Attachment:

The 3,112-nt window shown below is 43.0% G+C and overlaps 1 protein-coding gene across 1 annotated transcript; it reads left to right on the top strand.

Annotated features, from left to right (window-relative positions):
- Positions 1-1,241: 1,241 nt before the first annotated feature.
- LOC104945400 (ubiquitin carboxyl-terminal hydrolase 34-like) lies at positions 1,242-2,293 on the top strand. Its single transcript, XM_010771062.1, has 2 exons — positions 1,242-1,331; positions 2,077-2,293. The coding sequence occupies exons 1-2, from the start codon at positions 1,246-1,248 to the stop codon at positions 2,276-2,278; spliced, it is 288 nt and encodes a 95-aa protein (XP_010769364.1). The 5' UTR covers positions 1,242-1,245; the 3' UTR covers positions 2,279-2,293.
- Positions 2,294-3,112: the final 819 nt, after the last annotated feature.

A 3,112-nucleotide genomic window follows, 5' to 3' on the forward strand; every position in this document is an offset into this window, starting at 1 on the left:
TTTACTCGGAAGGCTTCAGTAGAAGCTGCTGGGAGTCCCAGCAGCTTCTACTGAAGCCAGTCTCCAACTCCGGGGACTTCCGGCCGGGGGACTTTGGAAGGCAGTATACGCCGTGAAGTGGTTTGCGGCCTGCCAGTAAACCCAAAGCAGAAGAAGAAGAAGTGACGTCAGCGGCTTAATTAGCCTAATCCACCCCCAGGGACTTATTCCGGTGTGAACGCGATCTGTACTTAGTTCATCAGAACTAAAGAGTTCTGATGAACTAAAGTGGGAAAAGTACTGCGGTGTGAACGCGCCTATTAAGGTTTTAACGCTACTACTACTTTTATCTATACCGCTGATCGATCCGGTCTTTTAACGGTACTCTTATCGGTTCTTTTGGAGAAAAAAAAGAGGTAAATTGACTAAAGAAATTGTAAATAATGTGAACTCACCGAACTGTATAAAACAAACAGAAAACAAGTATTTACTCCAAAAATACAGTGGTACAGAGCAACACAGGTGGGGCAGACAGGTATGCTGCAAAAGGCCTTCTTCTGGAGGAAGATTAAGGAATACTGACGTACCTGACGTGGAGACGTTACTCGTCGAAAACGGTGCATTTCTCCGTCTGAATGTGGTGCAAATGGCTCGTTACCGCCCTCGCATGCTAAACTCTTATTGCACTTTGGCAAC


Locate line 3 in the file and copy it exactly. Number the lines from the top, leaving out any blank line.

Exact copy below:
- Positions 1-1,241: 1,241 nt before the first annotated feature.